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  • NICEly Done!

We perhaps you missed the page 1 story in The Wall Street Journal or the nearly simultaneous article in the Journal of the American Medical Association. I was amazed and pleased by the level of attention given to NICEā€”the National Institute for Health and Clinical Excellence in the United Kingdom (U.K.).

For P&T readers who are not familiar with NICE, allow me to briefly trace its history, mission, and vision and to comment on its potential future applicability for P&T committees in the U.S. viagra soft

NICE was established in 1999 (as the National Institute for Clinical Excellence) to provide health care professionals in England and Wales with advice on securing the highest attainable standards of care for patients within the National Health Service (NHS). On April 1, 2005, NICE merged with the Health Development Agency.

Pearson and Rawlins described NICE as being “at the controversial intersection of quality, innovation, access and cost.”

NICE has a broad mandate to set standards for the use of new technologies and procedures within the NHS and to produce guidance for clinical and public health. The four programs include:

  • an appraisal of individual or classes of health technologies.
  • development of clinical guidelines involving considerations of both clinical effectiveness and cost effectiveness.
  • guidance on the safety and efficacy of interventional procedures.
  • public health guidance, such as advice on the clinical effectiveness and cost effectiveness of a single intervention (e.g., needle exchange for reducing the prevalence of blood-borne infections in intravenous drug users).

A key characteristic of NICE is its emphasis on the economic evaluation of new technologies, including drugs. The key measure used by NICE to assess the marginal value of a new technology for different patient groups is the additional cost per quality-adjusted life-year (QALY). Although NICE does not set a specific per-QALY threshold above which a technology is rejected, this type of analysis is clearly essential to its final evaluation of new products.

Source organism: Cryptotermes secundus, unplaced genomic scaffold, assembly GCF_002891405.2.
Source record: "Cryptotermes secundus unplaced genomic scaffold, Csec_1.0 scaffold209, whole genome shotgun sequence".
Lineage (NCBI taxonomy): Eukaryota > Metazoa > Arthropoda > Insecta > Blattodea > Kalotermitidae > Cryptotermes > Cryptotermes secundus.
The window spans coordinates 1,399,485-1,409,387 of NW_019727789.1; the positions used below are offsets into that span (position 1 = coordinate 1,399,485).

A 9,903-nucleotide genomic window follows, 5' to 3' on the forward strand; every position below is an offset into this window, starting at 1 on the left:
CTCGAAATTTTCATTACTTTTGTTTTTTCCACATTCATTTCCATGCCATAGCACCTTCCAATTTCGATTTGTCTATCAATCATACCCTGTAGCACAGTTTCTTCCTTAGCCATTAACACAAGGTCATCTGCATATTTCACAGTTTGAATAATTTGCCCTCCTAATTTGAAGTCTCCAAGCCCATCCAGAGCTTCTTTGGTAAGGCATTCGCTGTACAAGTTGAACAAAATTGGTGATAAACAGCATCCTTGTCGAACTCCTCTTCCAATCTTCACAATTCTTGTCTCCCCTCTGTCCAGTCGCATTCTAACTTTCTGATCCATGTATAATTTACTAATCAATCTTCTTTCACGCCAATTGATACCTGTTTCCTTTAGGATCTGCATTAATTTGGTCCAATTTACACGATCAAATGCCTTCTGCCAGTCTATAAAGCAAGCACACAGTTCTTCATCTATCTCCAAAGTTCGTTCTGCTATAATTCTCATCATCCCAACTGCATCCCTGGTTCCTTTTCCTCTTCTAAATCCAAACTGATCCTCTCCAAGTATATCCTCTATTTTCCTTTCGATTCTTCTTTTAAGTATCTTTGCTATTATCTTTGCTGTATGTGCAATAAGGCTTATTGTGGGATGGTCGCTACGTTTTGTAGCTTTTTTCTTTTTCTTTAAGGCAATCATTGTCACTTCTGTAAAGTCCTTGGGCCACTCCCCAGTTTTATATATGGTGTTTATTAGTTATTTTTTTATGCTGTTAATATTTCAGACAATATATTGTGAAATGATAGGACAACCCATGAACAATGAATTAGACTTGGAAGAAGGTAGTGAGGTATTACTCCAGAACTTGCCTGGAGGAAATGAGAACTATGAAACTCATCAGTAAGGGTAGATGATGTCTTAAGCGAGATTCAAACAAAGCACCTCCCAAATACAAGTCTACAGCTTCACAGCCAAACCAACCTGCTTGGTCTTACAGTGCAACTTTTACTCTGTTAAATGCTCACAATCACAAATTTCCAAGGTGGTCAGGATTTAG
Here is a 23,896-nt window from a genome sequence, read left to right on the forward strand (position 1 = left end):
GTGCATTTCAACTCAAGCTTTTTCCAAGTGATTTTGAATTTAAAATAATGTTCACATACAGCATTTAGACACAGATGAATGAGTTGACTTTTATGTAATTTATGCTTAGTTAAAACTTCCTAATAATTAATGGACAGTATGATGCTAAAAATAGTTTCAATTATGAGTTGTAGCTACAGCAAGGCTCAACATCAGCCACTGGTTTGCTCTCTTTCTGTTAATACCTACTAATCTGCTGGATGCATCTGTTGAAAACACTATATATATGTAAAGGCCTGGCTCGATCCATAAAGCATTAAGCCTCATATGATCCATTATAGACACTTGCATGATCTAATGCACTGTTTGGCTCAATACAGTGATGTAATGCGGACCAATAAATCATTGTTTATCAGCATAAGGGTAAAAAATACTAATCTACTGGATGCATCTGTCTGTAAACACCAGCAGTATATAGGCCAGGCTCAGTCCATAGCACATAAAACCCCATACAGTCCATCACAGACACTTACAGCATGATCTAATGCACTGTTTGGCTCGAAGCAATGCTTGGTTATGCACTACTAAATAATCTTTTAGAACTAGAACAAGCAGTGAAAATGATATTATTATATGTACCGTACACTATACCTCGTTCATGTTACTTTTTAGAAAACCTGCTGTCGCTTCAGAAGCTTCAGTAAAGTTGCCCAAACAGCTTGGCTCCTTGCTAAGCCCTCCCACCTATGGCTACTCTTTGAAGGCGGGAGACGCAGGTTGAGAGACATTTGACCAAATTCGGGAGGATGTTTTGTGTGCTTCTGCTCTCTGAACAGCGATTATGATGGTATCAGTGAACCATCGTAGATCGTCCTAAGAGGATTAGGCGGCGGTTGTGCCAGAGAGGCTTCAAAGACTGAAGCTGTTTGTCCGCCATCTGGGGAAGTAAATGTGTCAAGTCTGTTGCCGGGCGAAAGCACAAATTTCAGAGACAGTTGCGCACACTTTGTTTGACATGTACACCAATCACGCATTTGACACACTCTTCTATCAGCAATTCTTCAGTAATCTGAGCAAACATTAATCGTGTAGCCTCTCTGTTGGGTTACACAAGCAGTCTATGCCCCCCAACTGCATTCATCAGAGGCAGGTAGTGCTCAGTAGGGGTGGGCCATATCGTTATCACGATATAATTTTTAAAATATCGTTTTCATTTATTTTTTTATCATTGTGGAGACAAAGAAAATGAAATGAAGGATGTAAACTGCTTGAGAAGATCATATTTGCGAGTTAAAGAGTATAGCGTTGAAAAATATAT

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Another distinguishing characteristic of NICE is its overarching political structure, as stated in The Wall Street Journal article:

. . . while the institute’s funding still comes solely from government, its work agenda is independent of direct political control. The political insulation provided by this structure has been critical to NICE’s independence and durability and has allowed the institute to fulfill its charge: to consider cost effectiveness as well as clinical effectiveness and to perform such functions in connection with the promotion of clinical excellence and the effective use of available resources in the health service as the Secretary of State may direct.

Simply, NICE is independent in all respects, akin to the Federal Reserve in the U.S.

Two key questions remain in my mind: Has NICE worked? Can we possibly import it here?

The literature is ambiguous regarding the overall effectiveness of NICE itself. Surely, NICE has been able to limit runaway pharmaceutical-based inflation in the U.K., and has created a central government model for a rational approach to drug purchasing that is currently the envy of the world. Paradoxically, NICE has been criticized as being too lax in its appraisals at the same time that it is fending off appeals from manufacturers and defending itself in the national press against charges that it is denying life-saving treatment to all British citizens. If criticism from the left and right is indicative of success, then NICE is doing a splendid job indeed!

The question of importing the NICE model, however, remains controversial. In my view, it seems silly to pass a potential budget-busting piece of legislation such as the Medicare Modernization Act (MMA) without some kind of centralized approach to the evaluation of new technology. Pearson and Rawlins report that the NICE Web site receives more that one million hits each month from the U.S. alone, which suggests that there is tremendous interest in importing the program. Clearly, aspects of the evidence-based work completed by NICE would be applicable to virtually every P&T committee in the U.S. Even though we might not be able to import the entire model, we certainly can take advantage of the publicly available results of its deliberations.

Sometimes I think Americans tend to take a parochial view of our world. We can learn much from our neighbors in Europe and Australia about a government-sponsored, independent assessment of new technologies, especially pharmaceuticals. My hat is off to our British colleagues for a job NICEly done. I hope that many of our own citizens will embrace aspects of NICE’s innovative work in our field.

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